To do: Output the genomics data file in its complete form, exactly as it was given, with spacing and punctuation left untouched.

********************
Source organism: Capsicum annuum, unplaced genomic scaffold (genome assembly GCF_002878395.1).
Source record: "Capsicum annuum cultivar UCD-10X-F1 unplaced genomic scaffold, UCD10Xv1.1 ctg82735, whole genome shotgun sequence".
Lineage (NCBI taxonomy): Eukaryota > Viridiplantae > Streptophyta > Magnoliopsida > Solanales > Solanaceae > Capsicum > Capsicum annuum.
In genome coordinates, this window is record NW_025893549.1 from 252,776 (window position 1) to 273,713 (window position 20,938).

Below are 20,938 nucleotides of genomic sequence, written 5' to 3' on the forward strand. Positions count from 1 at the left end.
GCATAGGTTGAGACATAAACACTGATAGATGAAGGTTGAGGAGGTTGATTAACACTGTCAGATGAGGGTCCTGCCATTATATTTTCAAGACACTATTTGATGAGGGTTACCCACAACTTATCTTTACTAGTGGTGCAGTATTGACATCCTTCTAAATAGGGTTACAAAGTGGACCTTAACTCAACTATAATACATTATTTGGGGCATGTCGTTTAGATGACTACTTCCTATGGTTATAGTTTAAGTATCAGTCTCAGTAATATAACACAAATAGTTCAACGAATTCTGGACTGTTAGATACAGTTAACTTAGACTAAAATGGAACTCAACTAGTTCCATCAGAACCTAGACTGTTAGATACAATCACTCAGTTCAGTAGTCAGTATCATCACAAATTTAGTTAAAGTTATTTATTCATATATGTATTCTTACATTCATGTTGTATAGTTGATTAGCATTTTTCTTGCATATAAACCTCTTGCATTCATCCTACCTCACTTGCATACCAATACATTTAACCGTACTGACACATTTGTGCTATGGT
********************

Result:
Source organism: Capsicum annuum, unplaced genomic scaffold (genome assembly GCF_002878395.1).
Source record: "Capsicum annuum cultivar UCD-10X-F1 unplaced genomic scaffold, UCD10Xv1.1 ctg82735, whole genome shotgun sequence".
Lineage (NCBI taxonomy): Eukaryota > Viridiplantae > Streptophyta > Magnoliopsida > Solanales > Solanaceae > Capsicum > Capsicum annuum.
In genome coordinates, this window is record NW_025893549.1 from 252,776 (window position 1) to 273,713 (window position 20,938).

Below are 20,938 nucleotides of genomic sequence, written 5' to 3' on the forward strand. Positions count from 1 at the left end.
GCATAGGTTGAGACATAAACACTGATAGATGAAGGTTGAGGAGGTTGATTAACACTGTCAGATGAGGGTCCTGCCATTATATTTTCAAGACACTATTTGATGAGGGTTACCCACAACTTATCTTTACTAGTGGTGCAGTATTGACATCCTTCTAAATAGGGTTACAAAGTGGACCTTAACTCAACTATAATACATTATTTGGGGCATGTCGTTTAGATGACTACTTCCTATGGTTATAGTTTAAGTATCAGTCTCAGTAATATAACACAAATAGTTCAACGAATTCTGGACTGTTAGATACAGTTAACTTAGACTAAAATGGAACTCAACTAGTTCCATCAGAACCTAGACTGTTAGATACAATCACTCAGTTCAGTAGTCAGTATCATCACAAATTTAGTTAAAGTTATTTATTCATATATGTATTCTTACATTCATGTTGTATAGTTGATTAGCATTTTTCTTGCATATAAACCTCTTGCATTCATCCTACCTCACTTGCATACCAATACATTTAACCGTACTGACACATTTGTGCTATGGT